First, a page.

5/20/11

Strawberry Time

'Haven't posted since before the tornado hit our place two weeks ago today… much of my normally busy discretionary time has been reassigned to clean-up after about 200 old hardwoods and pines were twisted, broken, uprooted, bent and downed by the winds.

In more pleasant news, my gardens miraculously escaped harm, and continue to flourish - despite my lack of attention. I've been picking my own delicious big sweet strawberries steadily for the past 3 weeks, a "June-bearing" variety called Tennessee Beauty. The bed I had started two years ago got wiped out by a fungus which I think formed because I had attempted to cut down on weeding by mulching the bed with black landscape fabric, covered with straw. At one end of the black mulch, lots of strawberry baby plants escaped the bed and planted themselves in my bare garden soil, and these survived. I let them grow and prosper, and then harvested lots of rooted babies in the fall. These allowed me to replant the original beds, adding compost to the soil, spacing plants about 12" apart in staggered rows, and not using any mulch. When the flowers began to turn into berries earlier this spring, I put a thin layer of straw around each plant, to keep the ripening berries from sitting in the dirt… makes them nice and clean when picked. I plan to remove the straw after the harvest. Incidentally, note that I said straw, not hay - straw is supposed to be without seeds, while hay will fill your soil with weeds from its seeds. I'll be doing more weeding this year, but hopefully will avoid the fungus problem.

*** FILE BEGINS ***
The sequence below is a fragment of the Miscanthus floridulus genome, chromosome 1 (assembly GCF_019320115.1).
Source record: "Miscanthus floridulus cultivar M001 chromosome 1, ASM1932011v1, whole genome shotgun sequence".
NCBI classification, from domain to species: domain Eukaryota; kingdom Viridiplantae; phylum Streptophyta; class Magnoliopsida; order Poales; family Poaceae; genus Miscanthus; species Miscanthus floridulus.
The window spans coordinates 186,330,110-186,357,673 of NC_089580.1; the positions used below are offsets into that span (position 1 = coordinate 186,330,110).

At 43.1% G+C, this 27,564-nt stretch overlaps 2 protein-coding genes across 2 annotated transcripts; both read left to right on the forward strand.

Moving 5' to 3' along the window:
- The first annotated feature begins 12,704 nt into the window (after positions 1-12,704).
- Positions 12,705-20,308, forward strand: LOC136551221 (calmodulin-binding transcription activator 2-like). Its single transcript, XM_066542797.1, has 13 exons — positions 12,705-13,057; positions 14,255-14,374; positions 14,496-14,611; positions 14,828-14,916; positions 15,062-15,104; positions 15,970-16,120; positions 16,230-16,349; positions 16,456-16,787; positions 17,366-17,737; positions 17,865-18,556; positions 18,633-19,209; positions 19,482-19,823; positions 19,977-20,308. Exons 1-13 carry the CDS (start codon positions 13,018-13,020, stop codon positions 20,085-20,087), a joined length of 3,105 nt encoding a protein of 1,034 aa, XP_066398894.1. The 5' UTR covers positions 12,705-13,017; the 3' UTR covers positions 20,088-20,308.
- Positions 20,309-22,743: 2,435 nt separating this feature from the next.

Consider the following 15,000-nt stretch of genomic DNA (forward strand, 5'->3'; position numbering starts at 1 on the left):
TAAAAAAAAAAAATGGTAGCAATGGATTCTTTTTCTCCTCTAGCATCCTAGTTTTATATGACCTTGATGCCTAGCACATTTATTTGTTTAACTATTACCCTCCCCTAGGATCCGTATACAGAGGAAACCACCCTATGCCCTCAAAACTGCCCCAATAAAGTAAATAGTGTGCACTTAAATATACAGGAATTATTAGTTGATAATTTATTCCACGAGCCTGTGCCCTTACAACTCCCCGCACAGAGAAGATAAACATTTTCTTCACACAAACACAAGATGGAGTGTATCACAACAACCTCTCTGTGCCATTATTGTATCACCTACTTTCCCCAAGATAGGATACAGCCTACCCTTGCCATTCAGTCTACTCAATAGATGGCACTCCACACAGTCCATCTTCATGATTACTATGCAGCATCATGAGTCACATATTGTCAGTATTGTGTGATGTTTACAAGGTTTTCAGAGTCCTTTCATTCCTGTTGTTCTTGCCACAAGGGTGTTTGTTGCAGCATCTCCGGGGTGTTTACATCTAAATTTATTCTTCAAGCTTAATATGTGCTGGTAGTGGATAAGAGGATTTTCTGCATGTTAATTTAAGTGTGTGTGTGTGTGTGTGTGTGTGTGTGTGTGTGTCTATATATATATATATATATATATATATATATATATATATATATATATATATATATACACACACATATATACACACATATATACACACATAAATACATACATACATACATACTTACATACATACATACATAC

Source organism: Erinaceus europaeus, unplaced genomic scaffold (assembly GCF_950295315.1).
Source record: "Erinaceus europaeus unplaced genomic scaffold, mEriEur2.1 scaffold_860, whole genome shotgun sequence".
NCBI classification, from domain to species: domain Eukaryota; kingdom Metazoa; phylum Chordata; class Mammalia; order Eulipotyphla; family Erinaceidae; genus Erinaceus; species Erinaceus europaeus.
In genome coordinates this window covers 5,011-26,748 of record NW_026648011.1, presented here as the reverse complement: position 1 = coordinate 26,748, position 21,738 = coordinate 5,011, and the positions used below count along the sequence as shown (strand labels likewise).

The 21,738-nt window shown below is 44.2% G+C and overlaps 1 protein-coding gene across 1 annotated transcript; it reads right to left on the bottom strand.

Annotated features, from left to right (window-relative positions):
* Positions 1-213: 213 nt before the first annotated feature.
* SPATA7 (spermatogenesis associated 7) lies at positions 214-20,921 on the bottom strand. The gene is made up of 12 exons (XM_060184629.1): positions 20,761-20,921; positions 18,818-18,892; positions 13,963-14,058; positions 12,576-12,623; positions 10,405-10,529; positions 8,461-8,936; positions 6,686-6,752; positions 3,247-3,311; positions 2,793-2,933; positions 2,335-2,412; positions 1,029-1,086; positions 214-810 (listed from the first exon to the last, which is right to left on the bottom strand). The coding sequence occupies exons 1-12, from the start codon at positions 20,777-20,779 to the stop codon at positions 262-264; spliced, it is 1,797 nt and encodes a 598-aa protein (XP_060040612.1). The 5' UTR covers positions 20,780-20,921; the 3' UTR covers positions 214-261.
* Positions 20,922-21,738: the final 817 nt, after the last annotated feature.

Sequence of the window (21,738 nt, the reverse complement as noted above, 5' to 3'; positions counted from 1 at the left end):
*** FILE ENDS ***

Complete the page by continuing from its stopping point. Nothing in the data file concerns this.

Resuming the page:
The 4' x 4' bed of "baby" strawberry plants was a thick mass of plants, but I decided to leave it until it finishes bearing fruit this spring. From my side-by-side comparison, I am now convinced that strawberries should be kept in manicured beds, removing the babies, and keeping them spaced out. I've observed the following:
  • the neat bed ripens earlier (more sunshine?)
  • the neat bed is easier to harvest - vs. hunting among tangled leaves and stems to uncover ripe berries
  • the neat bed honestly produces sweeter tasting berries 
  • the neat bed produces much fewer berries which show critter damage
  • we've had relatively dry weather during this harvest time, but I think the mass bed would have had more berries rot from moisture than the neat bed if it had been damp
I've also learned how wonderful it is to pick strawberries from my own gardens rather than go to a u-pick strawberry farm. I know mine are organic, I can pick at my convenience, and my harvest is stretched out over many weeks rather than dealing with 3 gallons all at once. On four separate days I have filled the gallon bucket, with lots of smaller harvests in between. We've been eating loads of fresh strawberries: in a salad with my homemade raspberry vinaigrette and feta cheese, chopped and mixed into yogurt or a smoothie, sitting on our breakfast granola, or just "naked," still warm from the sun. I also substituted strawberries for the cranberries in my pumpkin bread recipe, and it now ranks as one of my favorite breakfast breads ever. I have frozen 12 bags of chopped strawberries, and just finished making 8 half-pints of strawberry jam. The strawberry season is winding down, but we'll be enjoying the harvest for months.